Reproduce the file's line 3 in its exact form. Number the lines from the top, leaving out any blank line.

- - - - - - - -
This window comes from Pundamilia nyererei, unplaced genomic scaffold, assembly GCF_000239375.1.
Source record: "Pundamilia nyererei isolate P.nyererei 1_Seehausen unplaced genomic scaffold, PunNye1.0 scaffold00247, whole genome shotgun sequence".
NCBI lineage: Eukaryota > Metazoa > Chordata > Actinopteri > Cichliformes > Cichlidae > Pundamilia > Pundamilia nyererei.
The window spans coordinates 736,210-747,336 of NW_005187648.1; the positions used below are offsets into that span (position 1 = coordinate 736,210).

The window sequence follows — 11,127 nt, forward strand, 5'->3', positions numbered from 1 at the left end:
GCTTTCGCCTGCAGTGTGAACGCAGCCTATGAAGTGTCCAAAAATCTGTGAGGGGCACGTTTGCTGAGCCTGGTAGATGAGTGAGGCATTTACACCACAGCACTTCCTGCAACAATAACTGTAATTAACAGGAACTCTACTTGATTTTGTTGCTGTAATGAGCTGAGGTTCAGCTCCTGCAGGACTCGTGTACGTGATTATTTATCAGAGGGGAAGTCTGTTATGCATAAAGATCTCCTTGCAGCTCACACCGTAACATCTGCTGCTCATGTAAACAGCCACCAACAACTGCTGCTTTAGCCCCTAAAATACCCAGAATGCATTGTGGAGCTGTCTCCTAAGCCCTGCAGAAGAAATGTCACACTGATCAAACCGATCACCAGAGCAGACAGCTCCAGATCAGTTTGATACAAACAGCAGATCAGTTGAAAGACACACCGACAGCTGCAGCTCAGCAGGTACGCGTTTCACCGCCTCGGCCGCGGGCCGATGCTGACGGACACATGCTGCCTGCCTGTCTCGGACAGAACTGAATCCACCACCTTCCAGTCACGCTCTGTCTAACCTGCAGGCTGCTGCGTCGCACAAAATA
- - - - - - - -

NCBI lineage: Eukaryota > Metazoa > Chordata > Actinopteri > Cichliformes > Cichlidae > Pundamilia > Pundamilia nyererei.